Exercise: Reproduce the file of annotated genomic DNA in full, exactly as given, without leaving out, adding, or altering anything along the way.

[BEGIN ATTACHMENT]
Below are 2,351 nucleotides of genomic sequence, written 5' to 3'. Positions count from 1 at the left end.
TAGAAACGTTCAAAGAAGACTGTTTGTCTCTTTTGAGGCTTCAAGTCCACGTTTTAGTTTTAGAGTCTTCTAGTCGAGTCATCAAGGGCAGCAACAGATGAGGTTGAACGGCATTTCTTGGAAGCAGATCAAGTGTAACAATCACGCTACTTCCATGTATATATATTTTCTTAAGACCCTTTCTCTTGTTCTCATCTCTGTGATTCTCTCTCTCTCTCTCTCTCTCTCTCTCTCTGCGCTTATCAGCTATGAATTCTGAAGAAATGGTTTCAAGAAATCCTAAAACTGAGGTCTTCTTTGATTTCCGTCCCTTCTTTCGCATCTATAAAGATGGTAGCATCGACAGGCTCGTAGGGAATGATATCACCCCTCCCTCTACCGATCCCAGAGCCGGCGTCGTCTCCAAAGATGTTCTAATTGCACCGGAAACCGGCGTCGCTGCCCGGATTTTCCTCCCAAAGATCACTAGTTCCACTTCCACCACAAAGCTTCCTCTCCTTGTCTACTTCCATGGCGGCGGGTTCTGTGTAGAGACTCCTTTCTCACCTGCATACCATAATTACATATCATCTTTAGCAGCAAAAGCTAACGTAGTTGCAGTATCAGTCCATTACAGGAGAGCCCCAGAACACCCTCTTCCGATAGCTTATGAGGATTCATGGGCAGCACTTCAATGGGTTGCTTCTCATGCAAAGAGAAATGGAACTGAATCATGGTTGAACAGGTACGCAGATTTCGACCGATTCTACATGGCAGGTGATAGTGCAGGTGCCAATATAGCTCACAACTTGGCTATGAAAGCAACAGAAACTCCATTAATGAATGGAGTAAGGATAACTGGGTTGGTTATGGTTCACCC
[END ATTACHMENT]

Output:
Below are 2,351 nucleotides of genomic sequence, written 5' to 3'. Positions count from 1 at the left end.
TAGAAACGTTCAAAGAAGACTGTTTGTCTCTTTTGAGGCTTCAAGTCCACGTTTTAGTTTTAGAGTCTTCTAGTCGAGTCATCAAGGGCAGCAACAGATGAGGTTGAACGGCATTTCTTGGAAGCAGATCAAGTGTAACAATCACGCTACTTCCATGTATATATATTTTCTTAAGACCCTTTCTCTTGTTCTCATCTCTGTGATTCTCTCTCTCTCTCTCTCTCTCTCTCTCTCTGCGCTTATCAGCTATGAATTCTGAAGAAATGGTTTCAAGAAATCCTAAAACTGAGGTCTTCTTTGATTTCCGTCCCTTCTTTCGCATCTATAAAGATGGTAGCATCGACAGGCTCGTAGGGAATGATATCACCCCTCCCTCTACCGATCCCAGAGCCGGCGTCGTCTCCAAAGATGTTCTAATTGCACCGGAAACCGGCGTCGCTGCCCGGATTTTCCTCCCAAAGATCACTAGTTCCACTTCCACCACAAAGCTTCCTCTCCTTGTCTACTTCCATGGCGGCGGGTTCTGTGTAGAGACTCCTTTCTCACCTGCATACCATAATTACATATCATCTTTAGCAGCAAAAGCTAACGTAGTTGCAGTATCAGTCCATTACAGGAGAGCCCCAGAACACCCTCTTCCGATAGCTTATGAGGATTCATGGGCAGCACTTCAATGGGTTGCTTCTCATGCAAAGAGAAATGGAACTGAATCATGGTTGAACAGGTACGCAGATTTCGACCGATTCTACATGGCAGGTGATAGTGCAGGTGCCAATATAGCTCACAACTTGGCTATGAAAGCAACAGAAACTCCATTAATGAATGGAGTAAGGATAACTGGGTTGGTTATGGTTCACCC